Interviewing Tips, Part 2

How do I discuss salary? What questions should I ask? Should I send a “thank you” letter after the interview? When? To whom? In Part 2 of our series on interviewing tips, we will discuss those issues.

  1. Let the interviewer bring up salary first. Discussing salary is usually a very uncomfortable subject for many of us. We often feel that we don’t want to ask for “too much” or we will price ourselves out of the position, and we also don’t want to ask for less than we need, or think we are worth. So, how do we approach this subject? By letting the interviewer tell us what they are offering. Often, they will not volunteer this information. When they ask (and they will) “What are your salary requirements?”, the best response is “Like most companies, I’m sure you have a low, midpoint and high range for the position. Would you be kind enough to share with me those ranges, and then I could determine where I would fit within those ranges?” They will then tell you the range of salaries for the position; a good answer is “Well, based on my experience and accomplishments, I would be most comfortable at the higher end of that range.” Then say nothing more. This will help you get the highest salary they can offer for the position without being offensive. The rule of thumb in salary negotiations is: the first person to mention a number usually loses. So, help yourself get what you think you are worth. There is nothing worse than starting a new job with the feeling that you are underpaid. It will affect your performance and long term prospects. So avoid that issue by following these steps.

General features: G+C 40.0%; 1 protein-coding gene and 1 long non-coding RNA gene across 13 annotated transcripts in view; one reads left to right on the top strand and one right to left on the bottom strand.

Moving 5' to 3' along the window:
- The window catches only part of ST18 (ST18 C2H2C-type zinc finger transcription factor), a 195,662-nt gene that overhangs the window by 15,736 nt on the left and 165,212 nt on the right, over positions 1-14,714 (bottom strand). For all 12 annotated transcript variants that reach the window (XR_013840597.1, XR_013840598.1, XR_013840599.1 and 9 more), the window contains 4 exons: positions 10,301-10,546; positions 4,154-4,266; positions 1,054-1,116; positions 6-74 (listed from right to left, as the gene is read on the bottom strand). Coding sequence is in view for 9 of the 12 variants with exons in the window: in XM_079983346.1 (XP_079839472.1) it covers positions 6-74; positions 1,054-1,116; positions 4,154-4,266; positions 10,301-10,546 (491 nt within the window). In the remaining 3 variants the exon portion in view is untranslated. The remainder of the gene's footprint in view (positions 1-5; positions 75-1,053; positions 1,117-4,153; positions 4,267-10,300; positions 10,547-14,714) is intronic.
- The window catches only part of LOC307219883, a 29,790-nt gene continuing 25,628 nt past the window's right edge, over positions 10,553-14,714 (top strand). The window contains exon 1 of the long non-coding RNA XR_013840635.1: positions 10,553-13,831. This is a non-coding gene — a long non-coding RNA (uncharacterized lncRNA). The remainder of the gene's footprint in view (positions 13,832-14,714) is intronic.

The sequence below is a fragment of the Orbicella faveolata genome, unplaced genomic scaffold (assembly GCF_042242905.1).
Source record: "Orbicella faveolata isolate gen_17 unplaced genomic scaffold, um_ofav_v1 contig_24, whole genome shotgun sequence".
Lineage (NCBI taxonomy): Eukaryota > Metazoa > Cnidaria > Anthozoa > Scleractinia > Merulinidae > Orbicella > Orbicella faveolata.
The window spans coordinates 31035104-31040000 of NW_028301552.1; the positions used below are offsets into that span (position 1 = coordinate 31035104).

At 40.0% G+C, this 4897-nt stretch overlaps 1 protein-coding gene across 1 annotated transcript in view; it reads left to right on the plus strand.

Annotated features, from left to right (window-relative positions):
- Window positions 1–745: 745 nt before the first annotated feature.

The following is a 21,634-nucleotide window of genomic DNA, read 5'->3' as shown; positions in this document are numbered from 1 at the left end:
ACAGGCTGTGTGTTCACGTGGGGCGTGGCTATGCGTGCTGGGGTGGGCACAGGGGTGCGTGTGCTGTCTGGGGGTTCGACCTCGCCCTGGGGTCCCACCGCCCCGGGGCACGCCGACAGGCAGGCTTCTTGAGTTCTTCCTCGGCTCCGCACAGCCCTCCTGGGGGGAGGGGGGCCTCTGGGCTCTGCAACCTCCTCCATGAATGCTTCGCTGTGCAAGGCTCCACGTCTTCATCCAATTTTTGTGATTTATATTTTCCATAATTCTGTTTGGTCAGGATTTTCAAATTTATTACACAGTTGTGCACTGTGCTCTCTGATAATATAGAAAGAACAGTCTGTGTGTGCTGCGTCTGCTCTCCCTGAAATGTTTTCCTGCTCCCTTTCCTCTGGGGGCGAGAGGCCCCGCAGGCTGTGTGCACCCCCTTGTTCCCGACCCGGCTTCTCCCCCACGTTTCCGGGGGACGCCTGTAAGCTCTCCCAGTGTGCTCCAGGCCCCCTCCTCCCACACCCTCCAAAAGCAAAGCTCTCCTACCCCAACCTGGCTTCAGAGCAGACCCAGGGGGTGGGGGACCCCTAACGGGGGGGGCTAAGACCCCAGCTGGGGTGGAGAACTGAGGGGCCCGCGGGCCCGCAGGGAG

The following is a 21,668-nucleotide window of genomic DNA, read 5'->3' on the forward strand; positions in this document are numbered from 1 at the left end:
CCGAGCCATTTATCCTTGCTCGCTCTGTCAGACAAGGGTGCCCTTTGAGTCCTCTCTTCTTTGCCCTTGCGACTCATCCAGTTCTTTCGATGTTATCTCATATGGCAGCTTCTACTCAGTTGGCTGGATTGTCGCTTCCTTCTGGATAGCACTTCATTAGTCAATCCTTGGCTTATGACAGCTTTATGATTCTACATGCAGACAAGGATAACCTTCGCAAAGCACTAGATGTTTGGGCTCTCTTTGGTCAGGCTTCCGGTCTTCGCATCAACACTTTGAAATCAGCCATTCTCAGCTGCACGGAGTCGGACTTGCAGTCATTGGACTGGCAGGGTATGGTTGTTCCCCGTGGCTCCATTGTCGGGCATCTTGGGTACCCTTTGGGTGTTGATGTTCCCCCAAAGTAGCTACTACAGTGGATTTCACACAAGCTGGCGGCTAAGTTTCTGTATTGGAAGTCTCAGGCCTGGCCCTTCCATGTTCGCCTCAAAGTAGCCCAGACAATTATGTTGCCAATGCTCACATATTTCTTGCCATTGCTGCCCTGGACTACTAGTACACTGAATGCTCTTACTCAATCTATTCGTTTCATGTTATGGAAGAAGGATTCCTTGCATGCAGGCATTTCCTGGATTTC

2. Develop 3 or 4 questions you ask to every potential employer. Usually, at the end of the interview, the interviewer will ask “What questions do you have for me?” NEVER say “None.” This shows lack of interest and understanding. Avoid asking about benefits or salary; those will be addressed later. Instead, develop 3 or 4 quality questions that you ask every interviewer; this will make you seem prepared, intelligent, ambitious, and resourceful, and those are qualities every employer wants. Some sample questions are:
    • – Can you describe the corporate culture?
    • – What is the company’s management style and philosophy?
    • – How is this department perceived within the company?
    • – Can you describe the organization’s structure?
    • – What would be the greatest challenge in this position?
    • – What are the company’s values?
    • – What are the traits of someone who is successful in this position?
    • – What is the next step in the process? (this is always the last question you ask – they will tell you the timeframe for hiring)
  3. Send a thank-you letter to all individuals with whom you interviewed. This is considered appropriate protocol, and may give an advantage over other candidates who did not. Also, the objective is to keep your name at the top of the list of applicants; the more they see your name, the harder it is to forget about you.

Good luck on your interviews! Dom Feroce Director, Inside Sales

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